Regional Reviews: St. Louis
Hand to God
Both comedies get lots of laughs from the collision of evangelicalism and intercourse. Each has that courtly Southern Baptist twang to sanitize varying degrees of torment and desire. And each play is set after the death of a major character. But baby boomers may find they've been laughing in the wrong places in the final moments of Hand to God.
Sordid Lives ultimately embraces the duality of body and spirit, whereas Hand to God pits them one against the other as a kind of bloodsport, to help us cross into another school of Modern Theater entirely. Make no mistake: a top-notch cast, under the outstanding direction of director Andrea Urice, holds the conflict between genres together till a sort of unmasking of story types is revealed in the end. It's just not the framework you were expecting, when the gloves finally come off. I say this because the audience on the night I went seemed put-off by the denouement, which is probably exactly the way it's supposed to work. "Look back in puppet-anger, young man." Then, a moment later, enthusiastic applause at the curtain call made up for the wary reaction to the final monolog.
Askins' play centers on very modern teenagers, and it lands a lot more darkly than Sordid Lives, for a variety of reasons. See it, to be reminded of how much the rules have changed for a newer generation, just as we saw in the post-modern Peanuts-based play from 2005, Dog Sees God. In a faster-paced, more comical vein, Hand to God transmogrifies to become an "angry young man" play for the 21st century, where life-and-spirit dualities remain to be resolved. Much of that is played out through a puppet named Tyrone who becomes monstrous on the hand of its putative owner, Jason.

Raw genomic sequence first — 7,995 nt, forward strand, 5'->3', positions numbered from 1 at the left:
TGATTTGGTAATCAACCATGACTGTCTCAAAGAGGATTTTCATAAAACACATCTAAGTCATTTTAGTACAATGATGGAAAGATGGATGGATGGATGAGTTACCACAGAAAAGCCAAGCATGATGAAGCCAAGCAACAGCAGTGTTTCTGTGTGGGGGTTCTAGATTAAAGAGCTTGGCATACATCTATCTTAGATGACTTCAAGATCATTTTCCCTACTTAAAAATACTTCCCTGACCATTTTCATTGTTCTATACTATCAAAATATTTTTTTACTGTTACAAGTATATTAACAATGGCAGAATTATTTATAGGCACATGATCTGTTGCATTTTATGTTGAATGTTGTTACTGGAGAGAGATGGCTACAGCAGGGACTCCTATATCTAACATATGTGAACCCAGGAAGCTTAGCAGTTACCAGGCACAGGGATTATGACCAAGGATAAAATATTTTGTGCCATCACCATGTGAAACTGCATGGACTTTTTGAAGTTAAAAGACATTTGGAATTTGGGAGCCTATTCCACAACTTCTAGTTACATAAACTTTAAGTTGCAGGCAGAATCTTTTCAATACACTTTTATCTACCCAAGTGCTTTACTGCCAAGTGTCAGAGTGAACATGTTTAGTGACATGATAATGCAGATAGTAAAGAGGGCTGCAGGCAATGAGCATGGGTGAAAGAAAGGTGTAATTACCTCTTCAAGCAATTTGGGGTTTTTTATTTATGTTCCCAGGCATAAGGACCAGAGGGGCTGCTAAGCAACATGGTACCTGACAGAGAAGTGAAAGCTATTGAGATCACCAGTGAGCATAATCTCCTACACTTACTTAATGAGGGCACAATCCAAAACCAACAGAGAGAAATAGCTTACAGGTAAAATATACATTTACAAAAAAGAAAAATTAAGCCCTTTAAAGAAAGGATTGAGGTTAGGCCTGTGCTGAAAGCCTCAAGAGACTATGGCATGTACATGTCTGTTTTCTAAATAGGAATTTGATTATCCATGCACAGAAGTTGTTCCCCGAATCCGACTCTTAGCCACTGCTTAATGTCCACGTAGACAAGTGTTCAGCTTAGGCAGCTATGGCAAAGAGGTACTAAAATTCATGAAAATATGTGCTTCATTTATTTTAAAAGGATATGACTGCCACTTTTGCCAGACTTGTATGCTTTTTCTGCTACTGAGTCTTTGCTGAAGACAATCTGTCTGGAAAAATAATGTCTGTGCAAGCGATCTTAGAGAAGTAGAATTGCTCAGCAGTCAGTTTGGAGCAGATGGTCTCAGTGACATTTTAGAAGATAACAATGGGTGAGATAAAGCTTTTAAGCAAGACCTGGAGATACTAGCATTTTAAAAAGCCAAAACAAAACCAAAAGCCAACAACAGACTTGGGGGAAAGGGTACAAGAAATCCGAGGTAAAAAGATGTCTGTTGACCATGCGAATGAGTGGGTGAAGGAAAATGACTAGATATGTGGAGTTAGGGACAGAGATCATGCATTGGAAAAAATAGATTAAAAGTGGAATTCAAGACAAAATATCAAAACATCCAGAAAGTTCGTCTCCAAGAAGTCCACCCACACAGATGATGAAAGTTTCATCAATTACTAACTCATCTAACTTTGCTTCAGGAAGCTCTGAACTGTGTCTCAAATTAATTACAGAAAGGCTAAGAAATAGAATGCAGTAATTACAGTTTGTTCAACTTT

The pain of losing love ones and of being bullied, and perhaps even all the inevitable concessions that our parents have made along the way, once again reinvent themselves for a new generation. It's still "mostly funny." But it lands an unexpectedly heavy blow at the end. Is it a statement about mental health? Or a lecture on good and evil, from a woefully inexperienced teenager? Either way it's an angry young man, I suppose, thrashing around, looking for a way out. As one does.
There is admirable character development, and a very good psychotic role for actor Mitchell Henry-Eagles (as Jason), who suddenly seems terribly under-used, and (inexplicably) far more youthful than he was in the title role in 2016's seminal Trash Macbeth at ERA Theatre. But as Southern as it is, Hand to God takes a hard turn away from the kind of uplift we find in Del Shores' cult comedy. Robert Askins' hands are cloaked in puppets, but the puppets (as you may have already guessed) speak some pretty raw truths in a Cypress, Texas, church basement.
In fact, maybe it underestimates Hand to God to compare it to Sordid Lives at all, as Mr. Askins' 90-minute play is more broadly about about shifting youthful identity and not at all about the now-familiar anguish of growing up gay in a repressive environment. The repression here is to force unsteady youth to find a quiet way to carry on with the status quo, when so much has changed in their world, and the path ahead seems totally undesirable. We know right away, in Sordid Lives, that the elderly Peggy has died in a scandalous tryst, tripping over the artificial limbs of her married lover. The mystery in Hand to God takes longer to unravel, and ends up with a startling tablespoonful of teenage vinegar at the very end.
Colleen Backer remains the queen of laconic humor in St. Louis as Jason's mom, and Eric Dean White is affably, visibly humiliated as Pastor Greg, again and again. The set, by Patrick Huber and TheatreMarine Productions, nicely changes back and forth like pages in a book. And Josh Rotker and Phoebe Richards are excellent as Jason's longtime Sunday school classmates. As Timmy and Jessica, they may not seem as grounded in decency as most church kids. But they are as real as it gets in every other respect.
Hand to God runs through April 24, 2022, at the Gaslight Theatre, 358 North Boyle Ave., St. Louis MO. For tickets and information visit www.stlas.org.
* Denotes Member, Actors' Equity Association